A new day beginning: Steve Fromholz

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Celine Lassus

A new day beginning: Steve Fromholz

Originally published on April 20, 2001  in the Austin Chronicle

The real tragedy of downtown Austin is not the ridiculous gridlock resulting from all the current street closings. It is that the buildings undergoing all this construction may well remain empty for years after they are finished. The problem with growth is that everybody wants to get in on it. Once again, Austin has been overbuilt. The question is: How severely? That's something that will be answered not just over the next months but over the next few years.

Certainly, this is an invitation to finger-point, but that is inappropriate. Many businesses in many areas, intoxicated by the boom, overexpanded. The bust -- if it is a bust -- will be used to argue against Smart Growth. I don't buy that. I think directing abundant development toward downtown is a good idea, one that will bear fruit over the next half-century as the core of Austin remains a vital place. The issue is, more clearly than ever, the same as it has long been -- how that downtown growth was and is managed. Even more, how overall growth is managed, accommodated, and directed.

Construction was more disruptive than it had to be during the boom; now, how will the downsizing of downtown construction projects be handled?

Growth over the last half-decade has been overwhelming -- not just downtown but also in the surrounding Hill Country. I think the incredible amounts of money and growth have muddied the political waters over the last five years, making it hard to define issues. And I think the lack of money will even more profoundly color the next few years. The cover story by Amy Smith ("Deconstructing Downtown," p.26) is not a destination or even an editorial. It is the documentation of a moment. If the gloomy economic predictions are true (and I think they're overly optimistic), the next couple of years could see streets closed to finish buildings that almost no one will occupy. Sound like a Simon and Garfunkel song? It is our reality.

When I came to Austin in the mid-Seventies, one of the centers of the music scene was Inner Sanctum Records, a record store in one room of a converted old house off Guadalupe where Starbucks now stands. During the progressive country days, this was the hippest record store in Austin, continuing its defining role well into punk and New Wave. At the time, the joint was presided over by James "Cowboy" Cooper, holding forth from behind the counter on all subjects musical. The rest of the staff was just as knowledgeable, opinionated, and outspoken.

In my first days in Austin, knowing almost no one, I used to go hang out in the store, checking the records, voraciously reading all the material on the cover while eavesdropping on the ongoing conversation. One day I listened to Cooper enthusiastically recommend an album to a regular customer as just his "kind of music" and "a rare shipment from the warehouse." Later, I bought a copy of Here to There by Frummox and took it home.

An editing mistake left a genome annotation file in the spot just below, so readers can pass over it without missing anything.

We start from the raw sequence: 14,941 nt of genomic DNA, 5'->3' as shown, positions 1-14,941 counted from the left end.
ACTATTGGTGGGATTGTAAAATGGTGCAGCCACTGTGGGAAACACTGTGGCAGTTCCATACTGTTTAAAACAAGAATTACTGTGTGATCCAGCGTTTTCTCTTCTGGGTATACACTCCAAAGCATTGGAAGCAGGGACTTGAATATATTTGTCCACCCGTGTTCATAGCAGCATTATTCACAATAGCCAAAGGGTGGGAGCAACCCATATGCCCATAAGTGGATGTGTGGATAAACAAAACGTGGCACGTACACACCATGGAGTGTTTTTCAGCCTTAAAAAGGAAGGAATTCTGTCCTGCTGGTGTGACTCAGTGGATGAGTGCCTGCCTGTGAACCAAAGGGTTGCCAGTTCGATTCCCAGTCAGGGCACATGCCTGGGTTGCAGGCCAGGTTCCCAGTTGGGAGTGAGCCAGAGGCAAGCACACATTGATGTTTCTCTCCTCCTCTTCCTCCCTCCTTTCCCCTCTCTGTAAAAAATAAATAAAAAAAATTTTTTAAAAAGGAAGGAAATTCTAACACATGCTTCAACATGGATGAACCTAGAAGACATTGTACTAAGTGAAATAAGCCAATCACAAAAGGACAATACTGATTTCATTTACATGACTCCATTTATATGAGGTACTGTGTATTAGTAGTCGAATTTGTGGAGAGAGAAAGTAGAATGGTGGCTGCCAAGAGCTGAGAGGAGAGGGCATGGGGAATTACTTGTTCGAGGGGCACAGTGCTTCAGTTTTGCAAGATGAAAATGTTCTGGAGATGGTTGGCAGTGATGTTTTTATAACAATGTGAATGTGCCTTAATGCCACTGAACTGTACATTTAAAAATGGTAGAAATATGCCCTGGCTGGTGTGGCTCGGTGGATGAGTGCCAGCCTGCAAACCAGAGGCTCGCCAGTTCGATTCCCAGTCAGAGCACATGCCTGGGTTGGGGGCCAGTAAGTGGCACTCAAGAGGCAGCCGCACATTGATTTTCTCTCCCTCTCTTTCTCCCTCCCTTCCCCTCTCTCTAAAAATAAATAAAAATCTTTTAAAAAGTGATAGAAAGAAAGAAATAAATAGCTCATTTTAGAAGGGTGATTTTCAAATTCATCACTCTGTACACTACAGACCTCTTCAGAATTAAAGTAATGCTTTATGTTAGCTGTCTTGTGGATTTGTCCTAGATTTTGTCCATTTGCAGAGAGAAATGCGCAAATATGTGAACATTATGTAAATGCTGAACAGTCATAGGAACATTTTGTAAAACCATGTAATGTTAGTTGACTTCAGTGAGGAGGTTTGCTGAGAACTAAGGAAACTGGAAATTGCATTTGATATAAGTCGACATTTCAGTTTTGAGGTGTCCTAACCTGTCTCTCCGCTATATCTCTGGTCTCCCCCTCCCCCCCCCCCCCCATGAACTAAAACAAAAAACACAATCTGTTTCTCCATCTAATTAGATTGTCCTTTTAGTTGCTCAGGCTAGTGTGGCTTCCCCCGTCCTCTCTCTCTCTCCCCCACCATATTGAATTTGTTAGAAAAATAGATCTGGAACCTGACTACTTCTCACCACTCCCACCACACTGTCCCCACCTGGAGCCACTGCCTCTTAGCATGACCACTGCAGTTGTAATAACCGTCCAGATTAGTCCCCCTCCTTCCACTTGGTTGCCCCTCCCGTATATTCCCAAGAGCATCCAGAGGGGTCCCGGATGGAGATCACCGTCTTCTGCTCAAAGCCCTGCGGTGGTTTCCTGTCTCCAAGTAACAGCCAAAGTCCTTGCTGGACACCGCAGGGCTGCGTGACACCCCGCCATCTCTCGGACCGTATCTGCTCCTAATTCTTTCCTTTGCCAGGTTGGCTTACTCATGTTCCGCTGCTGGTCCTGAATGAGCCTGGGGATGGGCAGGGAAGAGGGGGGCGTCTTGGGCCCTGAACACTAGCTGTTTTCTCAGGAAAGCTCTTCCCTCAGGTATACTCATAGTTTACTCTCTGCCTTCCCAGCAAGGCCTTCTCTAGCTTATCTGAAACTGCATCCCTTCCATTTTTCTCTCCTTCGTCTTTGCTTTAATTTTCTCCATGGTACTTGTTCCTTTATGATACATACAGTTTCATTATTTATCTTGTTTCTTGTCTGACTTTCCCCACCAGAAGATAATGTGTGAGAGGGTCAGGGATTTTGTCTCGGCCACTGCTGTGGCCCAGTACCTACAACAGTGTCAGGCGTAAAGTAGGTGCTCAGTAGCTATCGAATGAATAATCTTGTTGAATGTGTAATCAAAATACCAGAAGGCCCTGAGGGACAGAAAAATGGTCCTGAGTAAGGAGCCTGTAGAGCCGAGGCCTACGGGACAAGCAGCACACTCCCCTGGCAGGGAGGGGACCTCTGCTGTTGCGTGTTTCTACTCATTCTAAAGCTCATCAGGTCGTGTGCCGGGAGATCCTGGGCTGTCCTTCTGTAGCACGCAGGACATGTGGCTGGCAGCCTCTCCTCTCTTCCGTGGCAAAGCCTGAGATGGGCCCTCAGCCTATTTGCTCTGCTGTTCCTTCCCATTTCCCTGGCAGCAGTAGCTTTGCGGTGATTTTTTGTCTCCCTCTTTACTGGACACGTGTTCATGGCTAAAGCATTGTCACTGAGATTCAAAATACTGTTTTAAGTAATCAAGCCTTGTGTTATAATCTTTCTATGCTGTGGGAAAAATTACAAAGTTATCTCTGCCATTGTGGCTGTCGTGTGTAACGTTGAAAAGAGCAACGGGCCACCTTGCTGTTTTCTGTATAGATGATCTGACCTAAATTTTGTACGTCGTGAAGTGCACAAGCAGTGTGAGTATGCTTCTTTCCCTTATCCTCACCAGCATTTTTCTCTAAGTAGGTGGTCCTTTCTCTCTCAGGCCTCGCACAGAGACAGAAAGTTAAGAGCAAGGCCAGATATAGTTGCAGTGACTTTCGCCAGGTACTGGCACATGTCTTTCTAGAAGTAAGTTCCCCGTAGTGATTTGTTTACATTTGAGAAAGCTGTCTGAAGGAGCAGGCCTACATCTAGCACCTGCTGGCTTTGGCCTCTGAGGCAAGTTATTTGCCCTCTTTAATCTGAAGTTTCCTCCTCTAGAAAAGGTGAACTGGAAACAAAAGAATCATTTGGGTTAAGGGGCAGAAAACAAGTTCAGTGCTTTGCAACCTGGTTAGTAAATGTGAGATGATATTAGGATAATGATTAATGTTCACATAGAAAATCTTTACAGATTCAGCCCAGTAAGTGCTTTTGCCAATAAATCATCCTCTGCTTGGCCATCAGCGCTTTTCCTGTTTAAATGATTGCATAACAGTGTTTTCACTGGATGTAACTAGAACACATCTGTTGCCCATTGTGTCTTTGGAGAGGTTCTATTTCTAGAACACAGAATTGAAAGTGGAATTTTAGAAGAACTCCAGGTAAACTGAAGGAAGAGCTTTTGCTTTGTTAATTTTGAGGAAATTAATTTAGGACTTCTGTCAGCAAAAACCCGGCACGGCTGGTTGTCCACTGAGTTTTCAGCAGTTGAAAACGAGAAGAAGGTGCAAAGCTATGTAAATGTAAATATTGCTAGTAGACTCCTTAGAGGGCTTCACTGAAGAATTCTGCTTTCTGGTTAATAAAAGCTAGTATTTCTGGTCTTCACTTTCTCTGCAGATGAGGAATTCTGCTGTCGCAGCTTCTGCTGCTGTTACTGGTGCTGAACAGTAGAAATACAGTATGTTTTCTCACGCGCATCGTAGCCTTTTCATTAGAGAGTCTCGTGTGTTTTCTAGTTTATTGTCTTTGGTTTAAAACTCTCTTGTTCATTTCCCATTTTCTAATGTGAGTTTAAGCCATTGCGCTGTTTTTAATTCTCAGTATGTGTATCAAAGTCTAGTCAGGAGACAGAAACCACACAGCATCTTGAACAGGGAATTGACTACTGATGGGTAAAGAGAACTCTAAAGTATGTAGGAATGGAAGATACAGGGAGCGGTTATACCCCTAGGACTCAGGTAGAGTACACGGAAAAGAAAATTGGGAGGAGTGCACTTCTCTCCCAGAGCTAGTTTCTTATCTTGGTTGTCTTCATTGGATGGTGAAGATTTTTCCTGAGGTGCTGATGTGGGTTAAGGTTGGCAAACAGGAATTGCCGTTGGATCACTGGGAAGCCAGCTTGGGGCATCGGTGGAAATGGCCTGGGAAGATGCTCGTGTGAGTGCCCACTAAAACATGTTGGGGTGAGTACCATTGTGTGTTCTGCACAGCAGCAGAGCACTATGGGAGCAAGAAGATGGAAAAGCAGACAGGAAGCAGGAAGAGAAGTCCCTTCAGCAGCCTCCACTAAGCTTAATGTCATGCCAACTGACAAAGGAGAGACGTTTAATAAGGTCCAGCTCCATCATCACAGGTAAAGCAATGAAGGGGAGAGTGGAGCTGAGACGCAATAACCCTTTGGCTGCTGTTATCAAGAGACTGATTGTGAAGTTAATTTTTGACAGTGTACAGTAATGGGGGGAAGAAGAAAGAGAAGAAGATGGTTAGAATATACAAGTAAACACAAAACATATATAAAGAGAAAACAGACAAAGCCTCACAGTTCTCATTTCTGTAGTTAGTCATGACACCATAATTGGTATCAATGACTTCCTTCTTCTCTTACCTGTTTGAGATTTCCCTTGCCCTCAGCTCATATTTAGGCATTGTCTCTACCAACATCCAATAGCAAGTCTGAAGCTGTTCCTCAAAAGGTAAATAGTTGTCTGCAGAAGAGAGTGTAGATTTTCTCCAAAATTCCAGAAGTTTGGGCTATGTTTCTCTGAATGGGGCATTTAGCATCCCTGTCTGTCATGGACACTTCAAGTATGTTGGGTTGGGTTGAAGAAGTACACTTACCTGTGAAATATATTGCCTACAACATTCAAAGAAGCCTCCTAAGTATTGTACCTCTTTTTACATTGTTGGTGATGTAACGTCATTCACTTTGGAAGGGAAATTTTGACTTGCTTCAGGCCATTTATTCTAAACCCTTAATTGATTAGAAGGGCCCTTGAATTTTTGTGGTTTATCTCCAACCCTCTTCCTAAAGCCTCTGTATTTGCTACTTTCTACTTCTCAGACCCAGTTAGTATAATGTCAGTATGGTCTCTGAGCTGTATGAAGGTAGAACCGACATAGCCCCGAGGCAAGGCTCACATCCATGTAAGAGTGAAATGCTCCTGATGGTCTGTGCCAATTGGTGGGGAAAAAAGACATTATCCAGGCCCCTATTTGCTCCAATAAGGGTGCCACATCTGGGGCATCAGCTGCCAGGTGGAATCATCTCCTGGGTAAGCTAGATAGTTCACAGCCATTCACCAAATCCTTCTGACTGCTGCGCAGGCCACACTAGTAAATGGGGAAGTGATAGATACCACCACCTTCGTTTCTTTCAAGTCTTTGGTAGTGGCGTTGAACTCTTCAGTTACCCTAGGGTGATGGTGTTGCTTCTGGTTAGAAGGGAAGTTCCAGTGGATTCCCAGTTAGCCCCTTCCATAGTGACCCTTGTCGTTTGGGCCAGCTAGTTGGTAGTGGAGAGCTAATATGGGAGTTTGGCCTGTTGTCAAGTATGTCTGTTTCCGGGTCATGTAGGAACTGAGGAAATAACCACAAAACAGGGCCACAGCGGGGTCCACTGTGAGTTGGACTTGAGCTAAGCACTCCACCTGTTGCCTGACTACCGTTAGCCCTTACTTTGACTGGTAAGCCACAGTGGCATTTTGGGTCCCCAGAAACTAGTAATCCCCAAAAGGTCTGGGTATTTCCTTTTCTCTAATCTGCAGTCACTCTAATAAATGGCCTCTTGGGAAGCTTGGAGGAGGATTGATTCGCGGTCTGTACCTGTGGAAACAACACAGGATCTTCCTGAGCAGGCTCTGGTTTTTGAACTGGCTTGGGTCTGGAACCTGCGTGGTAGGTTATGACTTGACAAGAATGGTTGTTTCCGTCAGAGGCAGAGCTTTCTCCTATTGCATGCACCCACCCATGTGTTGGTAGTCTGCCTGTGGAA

The first listen really knocks you out, especially if you have no expectations. It's the first song on the second side: "Six o'clock silence of a new day beginning/Is heard in the small Texas town/Like a signal from nowhere the people who live there/Are up and moving around."

"The Texas Trilogy" I've heard hundreds of times since. But I'll always remember that first time. Steven Fromholz wrote that song. Frummox had broken up by the time I got to Austin, but I saw Fromholz live many times over the next years. A great performer, Fromholz always struck me as one of the most talented -- if not ambitious -- of the progressive country bunch. A brilliant songwriter ("I'd Have to Be Crazy," "Dear Darcy," "Bears"), Fromholz has led a life that is rich and worthy of study. A songwriter, performer, storyteller, actor, white-water raft guide, Fromholz has spent a lifetime doing it his way. In "Old Man River," on p.64, Andy Langer checks in with Fromholz in light of the recent release of his new CD, A Guest in Your Heart.

Joey Ramone is dead. There is no obit in this issue (but Ken Lieck reports on events related to his death on p.62). Why burden the subject with unnecessary words about his importance? His was a great and influential life. It is no overstatement to say that the publication you hold in your hands is informed in many ways by his life. The music brought us together socially and inspired us intellectually and emotionally. The Ramones' aesthetic still defines what we do, though we've gotten rather opulent over the years. What is there to say when so many will be saying so much? There is Joey Ramone's life and the extraordinary meaning he created by just wanting to have some fun.

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